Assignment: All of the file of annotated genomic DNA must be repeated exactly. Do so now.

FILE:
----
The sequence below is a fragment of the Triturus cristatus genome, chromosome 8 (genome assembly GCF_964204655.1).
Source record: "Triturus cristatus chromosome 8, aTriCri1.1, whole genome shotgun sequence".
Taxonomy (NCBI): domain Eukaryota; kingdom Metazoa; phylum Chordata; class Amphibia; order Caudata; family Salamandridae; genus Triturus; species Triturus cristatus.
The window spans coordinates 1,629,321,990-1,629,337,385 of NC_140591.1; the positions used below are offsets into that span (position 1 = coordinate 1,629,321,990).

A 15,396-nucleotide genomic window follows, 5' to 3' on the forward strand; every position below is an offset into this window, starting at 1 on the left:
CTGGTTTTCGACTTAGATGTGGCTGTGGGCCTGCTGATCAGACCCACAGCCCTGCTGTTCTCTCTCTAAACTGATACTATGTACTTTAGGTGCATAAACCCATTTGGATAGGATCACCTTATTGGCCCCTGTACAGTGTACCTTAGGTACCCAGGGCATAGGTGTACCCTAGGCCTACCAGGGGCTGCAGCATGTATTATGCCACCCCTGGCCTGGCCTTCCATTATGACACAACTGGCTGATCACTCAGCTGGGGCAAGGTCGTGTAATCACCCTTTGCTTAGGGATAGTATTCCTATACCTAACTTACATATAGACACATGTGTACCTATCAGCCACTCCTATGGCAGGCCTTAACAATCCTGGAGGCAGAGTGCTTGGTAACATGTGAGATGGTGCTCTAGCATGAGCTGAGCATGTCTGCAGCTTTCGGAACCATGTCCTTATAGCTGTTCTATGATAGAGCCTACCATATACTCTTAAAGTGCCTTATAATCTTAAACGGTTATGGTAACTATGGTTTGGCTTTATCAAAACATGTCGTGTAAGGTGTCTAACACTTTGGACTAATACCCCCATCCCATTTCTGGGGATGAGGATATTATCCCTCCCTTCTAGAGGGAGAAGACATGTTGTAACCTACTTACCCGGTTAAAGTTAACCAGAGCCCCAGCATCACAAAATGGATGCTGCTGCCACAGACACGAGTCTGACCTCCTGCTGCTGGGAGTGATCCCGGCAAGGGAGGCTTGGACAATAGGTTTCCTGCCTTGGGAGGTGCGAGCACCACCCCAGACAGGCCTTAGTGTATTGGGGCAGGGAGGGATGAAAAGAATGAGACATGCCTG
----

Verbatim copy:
The sequence below is a fragment of the Triturus cristatus genome, chromosome 8 (genome assembly GCF_964204655.1).
Source record: "Triturus cristatus chromosome 8, aTriCri1.1, whole genome shotgun sequence".
Taxonomy (NCBI): domain Eukaryota; kingdom Metazoa; phylum Chordata; class Amphibia; order Caudata; family Salamandridae; genus Triturus; species Triturus cristatus.
The window spans coordinates 1,629,321,990-1,629,337,385 of NC_140591.1; the positions used below are offsets into that span (position 1 = coordinate 1,629,321,990).

A 15,396-nucleotide genomic window follows, 5' to 3' on the forward strand; every position below is an offset into this window, starting at 1 on the left:
CTGGTTTTCGACTTAGATGTGGCTGTGGGCCTGCTGATCAGACCCACAGCCCTGCTGTTCTCTCTCTAAACTGATACTATGTACTTTAGGTGCATAAACCCATTTGGATAGGATCACCTTATTGGCCCCTGTACAGTGTACCTTAGGTACCCAGGGCATAGGTGTACCCTAGGCCTACCAGGGGCTGCAGCATGTATTATGCCACCCCTGGCCTGGCCTTCCATTATGACACAACTGGCTGATCACTCAGCTGGGGCAAGGTCGTGTAATCACCCTTTGCTTAGGGATAGTATTCCTATACCTAACTTACATATAGACACATGTGTACCTATCAGCCACTCCTATGGCAGGCCTTAACAATCCTGGAGGCAGAGTGCTTGGTAACATGTGAGATGGTGCTCTAGCATGAGCTGAGCATGTCTGCAGCTTTCGGAACCATGTCCTTATAGCTGTTCTATGATAGAGCCTACCATATACTCTTAAAGTGCCTTATAATCTTAAACGGTTATGGTAACTATGGTTTGGCTTTATCAAAACATGTCGTGTAAGGTGTCTAACACTTTGGACTAATACCCCCATCCCATTTCTGGGGATGAGGATATTATCCCTCCCTTCTAGAGGGAGAAGACATGTTGTAACCTACTTACCCGGTTAAAGTTAACCAGAGCCCCAGCATCACAAAATGGATGCTGCTGCCACAGACACGAGTCTGACCTCCTGCTGCTGGGAGTGATCCCGGCAAGGGAGGCTTGGACAATAGGTTTCCTGCCTTGGGAGGTGCGAGCACCACCCCAGACAGGCCTTAGTGTATTGGGGCAGGGAGGGATGAAAAGAATGAGACATGCCTG